‘La Chimera’ Review: Josh O’Connor Is a Grave Robber Seeking More Elusive Treasure in Alice Rohrwacher’s Enchanting New Film
In “La Chimera,” the ancient past nestles mere inches below the surface of the present, eventually breaking above ground and disrupting, if not the space-time continuum, the more mundane order of things. The borders between life and death feel similarly frictious and permeable, as if we could merely visit one from the other, as easily as sleeping and waking. Arthur (Josh O’Connor), the wandering Brit at the center of Alice Rohrwacher’s marvelously supple and sinuous new film, is accustomed to such limbo states. So are admirers of Rohrwacher’s filmmaking, which, in this eccentric, romantic tale of competing grave-robbers in Central Italy, touches the transcendental without diving into the outright fabulism of 2018’s “Happy as Lazzaro.”
Grounding the feyer impulses of “La Chimera” — a return for Rohrwacher to more metaphysical musings after the simpler charms of her Oscar-nominated short “Le Pupille” — is, well, the literal ground: grubby and gritty and, in this region of Italy, packed with archaeological delights from the Etruscan era. Here, you can take a spade to just about any patch of land and, in minutes, uncover a literal wealth of millennia-old vases, utensils and ornaments. It is the early 1980s, and bands of tombaroli (illegal grave-robbers with an eye for an artefact) are cashing in, digging up once-sacred objects and selling them on to the elite ancient art market. What use are they underground, after all? The tombaroli are no more sentimental about the goods they dig up than a potato farmer is about his crop: It’s a living, and notwithstanding interference from the police and infighting among them, it’s an easier one than many.
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Arthur, wonderfully played by O’Connor with a loping gait and a muttering command of Italian, is something of a lone-wolf tombarolo, occasionally collaborating with one particularly rowdy, raucous gang of thieves, but with a solitary mission and motives that he keeps close to his scrawny chest. In his cream-colored linen suit, he looks from a distance the very model of the rakish, slightly disreputable Englishman abroad — a suitably colonial image for a man extracting the treasures of a country not his own. Any glamor associated with that archetype evaporates, however, upon closer inspection of said suit. Crumpled and ill-fitting, with streaks of grime at the lapels that broaden and darken as the film progresses, it looks like it may have been plundered from a gravesite too.
Newly released from a short prison spell as the film opens, Arthur is adrift in Italy and in his own mind — his dreams and waking thoughts continually spliced with memories of Beniamina, the young, limpidly smiling Italian woman who once loved him, and who appears to be no more. He seeks refuge in the crumbling, fresco-adorned villa owned by her mother Flora (Isabella Rossellini, a joy), where she awaits her daughter’s return with an optimism not shared by Beniamina’s ghastly, grasping sisters — collectively eager to shuffle her off to a nursing home — and teaches classical singing to Italia (Carol Duarte, the Brazilian star of “Invisible Life”), a keen but tone-deaf waif who does domestic chores in exchange for her tuition.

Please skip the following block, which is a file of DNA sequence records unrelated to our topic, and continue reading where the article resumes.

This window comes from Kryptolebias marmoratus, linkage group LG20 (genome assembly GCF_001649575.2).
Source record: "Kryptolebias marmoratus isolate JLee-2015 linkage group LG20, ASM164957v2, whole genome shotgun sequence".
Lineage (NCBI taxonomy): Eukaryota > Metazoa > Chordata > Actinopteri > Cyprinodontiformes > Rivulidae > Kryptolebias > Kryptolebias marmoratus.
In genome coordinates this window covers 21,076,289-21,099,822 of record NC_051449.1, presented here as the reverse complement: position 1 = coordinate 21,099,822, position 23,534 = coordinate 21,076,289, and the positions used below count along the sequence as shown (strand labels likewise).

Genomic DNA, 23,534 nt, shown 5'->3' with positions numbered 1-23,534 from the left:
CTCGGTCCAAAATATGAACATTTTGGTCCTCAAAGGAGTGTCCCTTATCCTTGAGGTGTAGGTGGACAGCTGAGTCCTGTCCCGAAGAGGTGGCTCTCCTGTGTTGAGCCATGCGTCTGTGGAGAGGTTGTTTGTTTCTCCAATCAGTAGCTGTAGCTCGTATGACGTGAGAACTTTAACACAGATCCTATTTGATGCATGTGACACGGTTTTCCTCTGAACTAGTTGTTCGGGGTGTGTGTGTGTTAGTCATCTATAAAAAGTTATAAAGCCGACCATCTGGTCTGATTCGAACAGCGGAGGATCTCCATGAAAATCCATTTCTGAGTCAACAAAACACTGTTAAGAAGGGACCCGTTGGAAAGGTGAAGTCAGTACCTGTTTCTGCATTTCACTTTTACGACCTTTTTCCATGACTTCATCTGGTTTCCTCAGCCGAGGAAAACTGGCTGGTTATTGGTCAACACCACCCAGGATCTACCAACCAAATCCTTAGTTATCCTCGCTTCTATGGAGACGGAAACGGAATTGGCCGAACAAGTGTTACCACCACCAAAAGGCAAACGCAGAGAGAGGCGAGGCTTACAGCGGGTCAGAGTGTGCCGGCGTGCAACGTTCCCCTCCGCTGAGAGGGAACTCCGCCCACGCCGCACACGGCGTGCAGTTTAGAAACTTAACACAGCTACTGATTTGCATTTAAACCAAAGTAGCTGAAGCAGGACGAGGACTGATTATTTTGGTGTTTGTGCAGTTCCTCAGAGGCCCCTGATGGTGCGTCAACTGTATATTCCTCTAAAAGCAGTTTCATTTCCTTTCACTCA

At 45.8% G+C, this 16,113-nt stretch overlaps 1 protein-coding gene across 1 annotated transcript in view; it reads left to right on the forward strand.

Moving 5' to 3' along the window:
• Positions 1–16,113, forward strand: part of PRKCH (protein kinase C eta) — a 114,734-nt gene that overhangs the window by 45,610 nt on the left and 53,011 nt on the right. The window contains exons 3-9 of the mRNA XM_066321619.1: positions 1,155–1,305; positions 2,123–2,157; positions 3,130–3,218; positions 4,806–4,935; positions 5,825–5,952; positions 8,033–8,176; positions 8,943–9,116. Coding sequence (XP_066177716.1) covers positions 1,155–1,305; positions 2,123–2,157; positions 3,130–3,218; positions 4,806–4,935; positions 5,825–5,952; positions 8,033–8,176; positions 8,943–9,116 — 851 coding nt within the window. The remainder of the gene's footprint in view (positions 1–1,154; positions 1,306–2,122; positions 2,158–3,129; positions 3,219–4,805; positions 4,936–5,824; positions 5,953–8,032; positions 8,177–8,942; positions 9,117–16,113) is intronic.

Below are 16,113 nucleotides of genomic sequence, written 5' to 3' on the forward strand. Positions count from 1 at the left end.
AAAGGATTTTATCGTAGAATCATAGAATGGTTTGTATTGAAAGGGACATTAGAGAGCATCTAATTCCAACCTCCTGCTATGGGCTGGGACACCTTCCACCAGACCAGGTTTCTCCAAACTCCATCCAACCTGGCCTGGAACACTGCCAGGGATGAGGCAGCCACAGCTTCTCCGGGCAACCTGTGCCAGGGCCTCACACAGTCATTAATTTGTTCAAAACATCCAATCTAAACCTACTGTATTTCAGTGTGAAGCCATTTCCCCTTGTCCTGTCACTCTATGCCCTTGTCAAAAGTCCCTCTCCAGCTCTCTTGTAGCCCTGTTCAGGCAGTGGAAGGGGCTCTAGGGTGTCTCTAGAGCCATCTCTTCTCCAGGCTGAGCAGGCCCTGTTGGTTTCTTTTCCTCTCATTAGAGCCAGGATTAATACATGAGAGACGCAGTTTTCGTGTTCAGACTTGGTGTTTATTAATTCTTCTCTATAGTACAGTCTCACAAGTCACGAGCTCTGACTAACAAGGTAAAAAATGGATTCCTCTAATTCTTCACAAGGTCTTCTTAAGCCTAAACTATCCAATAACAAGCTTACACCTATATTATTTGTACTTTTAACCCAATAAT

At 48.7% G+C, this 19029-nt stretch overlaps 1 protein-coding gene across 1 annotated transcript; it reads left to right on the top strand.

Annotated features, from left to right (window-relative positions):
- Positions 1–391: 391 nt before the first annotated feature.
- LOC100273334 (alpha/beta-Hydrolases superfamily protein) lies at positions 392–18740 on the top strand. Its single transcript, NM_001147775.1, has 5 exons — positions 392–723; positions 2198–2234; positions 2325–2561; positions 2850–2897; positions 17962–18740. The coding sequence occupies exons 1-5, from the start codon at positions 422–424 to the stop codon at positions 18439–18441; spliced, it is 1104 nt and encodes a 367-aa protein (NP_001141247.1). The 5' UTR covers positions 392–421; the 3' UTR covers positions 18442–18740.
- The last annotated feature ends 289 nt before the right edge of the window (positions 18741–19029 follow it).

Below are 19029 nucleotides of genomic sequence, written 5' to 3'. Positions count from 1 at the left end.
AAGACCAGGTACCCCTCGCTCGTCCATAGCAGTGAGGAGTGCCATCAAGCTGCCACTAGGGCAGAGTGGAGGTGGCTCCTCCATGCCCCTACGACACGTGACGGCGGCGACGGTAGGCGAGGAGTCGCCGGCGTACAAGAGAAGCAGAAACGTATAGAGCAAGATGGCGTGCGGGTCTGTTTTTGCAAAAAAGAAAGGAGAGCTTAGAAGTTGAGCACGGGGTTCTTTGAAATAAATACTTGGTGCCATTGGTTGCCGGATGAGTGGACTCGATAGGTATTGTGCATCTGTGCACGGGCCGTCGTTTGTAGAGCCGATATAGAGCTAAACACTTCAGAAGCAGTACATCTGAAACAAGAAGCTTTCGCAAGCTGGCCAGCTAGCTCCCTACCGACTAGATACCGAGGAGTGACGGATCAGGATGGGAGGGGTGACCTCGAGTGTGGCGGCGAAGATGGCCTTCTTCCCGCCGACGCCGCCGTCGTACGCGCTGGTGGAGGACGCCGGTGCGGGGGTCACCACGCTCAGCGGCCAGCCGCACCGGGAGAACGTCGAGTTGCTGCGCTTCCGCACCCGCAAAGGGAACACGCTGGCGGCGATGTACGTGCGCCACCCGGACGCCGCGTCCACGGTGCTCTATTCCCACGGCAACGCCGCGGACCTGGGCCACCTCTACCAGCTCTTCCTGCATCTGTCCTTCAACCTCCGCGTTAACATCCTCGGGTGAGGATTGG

Flora dotes on Arthur as a kind of proxy for her daughter, but he otherwise resists close human alliances, largely saving his heart for the absent or the dead. Though he falls in with Pirro (Vincenzo Nemolato), the gregarious ringleader of a particularly motley crew of tombaroli, and joins in their vaudeville-style carousing between digging expeditions, he gives away so little of himself as to be a pallid puzzle in their midst. Their divergent principles of thieving, meanwhile, come between them when they hit the Etruscan mother lode: a magnificent, fully intact Chimera statue worth inestimable millions. Only Italia, it seems, might just like Arthur for Arthur, but she too has his ghosts to compete with.
Shooting fluidly on multiple film formats — 35mm, 16mm and Super 16 — in the bleachy sky blues and earth tones that have by now become a signature palette, Rohrwacher and her regular DP Hélène Louvart make a virtue of this skittering, literally shape-shifting visual quality, as the shifts in grain, light and frame dimensions from one sequence to the next denote the film’s own transient sense of reality, and the states of earthy pragmatism and mournful reverie between which Arthur hovers. Is he sampling death every time he ventures underground, trying it on for size, at least until he finds something to live for above the surface? Is trading in the currency of the past a way to distance himself from a lonesome present?
Raffish and boyish at the same time — or switching between either mode as a cover for the other — O’Connor’s deft, droll performance implies such possibilities without sentimentalizing them. There’s a persistently stoic air to his stooping melancholy that only rarely gives way to a mischievous smile or a sudden, strident, slightly embarrassing flare of anger. His quiet curiosity as a performer makes him a good match for this somehow most generously elusive of filmmakers, who here offers all her earthly and otherworldly preoccupations in scattered, bejeweled fragments, for us to gather and assemble and interpret — and doesn’t much mind if some pieces stay buried.
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